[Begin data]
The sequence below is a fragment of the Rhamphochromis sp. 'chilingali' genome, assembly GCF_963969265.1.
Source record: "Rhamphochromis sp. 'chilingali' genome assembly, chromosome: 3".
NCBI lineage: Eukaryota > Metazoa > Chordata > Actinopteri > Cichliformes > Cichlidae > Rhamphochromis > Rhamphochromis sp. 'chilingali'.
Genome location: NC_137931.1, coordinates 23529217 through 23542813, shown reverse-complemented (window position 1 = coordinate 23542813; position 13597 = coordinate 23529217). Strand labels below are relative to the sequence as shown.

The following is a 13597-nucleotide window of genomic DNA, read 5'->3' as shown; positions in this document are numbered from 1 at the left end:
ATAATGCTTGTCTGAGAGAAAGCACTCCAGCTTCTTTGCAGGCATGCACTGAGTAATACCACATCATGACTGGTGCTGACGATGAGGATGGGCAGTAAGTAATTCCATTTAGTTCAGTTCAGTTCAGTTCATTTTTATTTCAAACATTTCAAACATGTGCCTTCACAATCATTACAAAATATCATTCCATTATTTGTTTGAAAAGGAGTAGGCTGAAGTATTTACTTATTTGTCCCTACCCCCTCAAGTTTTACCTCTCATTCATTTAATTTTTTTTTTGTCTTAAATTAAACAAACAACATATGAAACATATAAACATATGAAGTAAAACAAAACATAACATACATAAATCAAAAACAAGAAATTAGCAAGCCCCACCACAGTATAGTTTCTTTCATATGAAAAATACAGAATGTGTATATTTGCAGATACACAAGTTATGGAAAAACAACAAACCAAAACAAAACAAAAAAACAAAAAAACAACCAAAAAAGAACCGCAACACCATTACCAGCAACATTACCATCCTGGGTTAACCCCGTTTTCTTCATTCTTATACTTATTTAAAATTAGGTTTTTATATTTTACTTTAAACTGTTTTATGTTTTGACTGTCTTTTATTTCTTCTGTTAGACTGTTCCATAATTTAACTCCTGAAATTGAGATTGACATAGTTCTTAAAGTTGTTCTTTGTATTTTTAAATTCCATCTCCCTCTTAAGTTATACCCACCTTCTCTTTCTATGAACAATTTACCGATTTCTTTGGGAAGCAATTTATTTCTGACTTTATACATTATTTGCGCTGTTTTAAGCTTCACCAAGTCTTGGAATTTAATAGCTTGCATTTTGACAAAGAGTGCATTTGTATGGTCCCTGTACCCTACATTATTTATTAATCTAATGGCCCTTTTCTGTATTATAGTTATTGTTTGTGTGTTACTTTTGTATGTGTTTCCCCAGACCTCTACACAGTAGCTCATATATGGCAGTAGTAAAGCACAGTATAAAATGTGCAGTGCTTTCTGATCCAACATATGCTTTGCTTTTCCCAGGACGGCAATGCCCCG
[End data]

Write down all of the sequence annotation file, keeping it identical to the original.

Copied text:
The sequence below is a fragment of the Rhamphochromis sp. 'chilingali' genome, assembly GCF_963969265.1.
Source record: "Rhamphochromis sp. 'chilingali' genome assembly, chromosome: 3".
NCBI lineage: Eukaryota > Metazoa > Chordata > Actinopteri > Cichliformes > Cichlidae > Rhamphochromis > Rhamphochromis sp. 'chilingali'.
Genome location: NC_137931.1, coordinates 23529217 through 23542813, shown reverse-complemented (window position 1 = coordinate 23542813; position 13597 = coordinate 23529217). Strand labels below are relative to the sequence as shown.

The following is a 13597-nucleotide window of genomic DNA, read 5'->3' as shown; positions in this document are numbered from 1 at the left end:
ATAATGCTTGTCTGAGAGAAAGCACTCCAGCTTCTTTGCAGGCATGCACTGAGTAATACCACATCATGACTGGTGCTGACGATGAGGATGGGCAGTAAGTAATTCCATTTAGTTCAGTTCAGTTCAGTTCATTTTTATTTCAAACATTTCAAACATGTGCCTTCACAATCATTACAAAATATCATTCCATTATTTGTTTGAAAAGGAGTAGGCTGAAGTATTTACTTATTTGTCCCTACCCCCTCAAGTTTTACCTCTCATTCATTTAATTTTTTTTTTGTCTTAAATTAAACAAACAACATATGAAACATATAAACATATGAAGTAAAACAAAACATAACATACATAAATCAAAAACAAGAAATTAGCAAGCCCCACCACAGTATAGTTTCTTTCATATGAAAAATACAGAATGTGTATATTTGCAGATACACAAGTTATGGAAAAACAACAAACCAAAACAAAACAAAAAAACAAAAAAACAACCAAAAAAGAACCGCAACACCATTACCAGCAACATTACCATCCTGGGTTAACCCCGTTTTCTTCATTCTTATACTTATTTAAAATTAGGTTTTTATATTTTACTTTAAACTGTTTTATGTTTTGACTGTCTTTTATTTCTTCTGTTAGACTGTTCCATAATTTAACTCCTGAAATTGAGATTGACATAGTTCTTAAAGTTGTTCTTTGTATTTTTAAATTCCATCTCCCTCTTAAGTTATACCCACCTTCTCTTTCTATGAACAATTTACCGATTTCTTTGGGAAGCAATTTATTTCTGACTTTATACATTATTTGCGCTGTTTTAAGCTTCACCAAGTCTTGGAATTTAATAGCTTGCATTTTGACAAAGAGTGCATTTGTATGGTCCCTGTACCCTACATTATTTATTAATCTAATGGCCCTTTTCTGTATTATAGTTATTGTTTGTGTGTTACTTTTGTATGTGTTTCCCCAGACCTCTACACAGTAGCTCATATATGGCAGTAGTAAAGCACAGTATAAAATGTGCAGTGCTTTCTGATCCAACATATGCTTTGCTTTTCCCAGGACGGCAATGCCCCG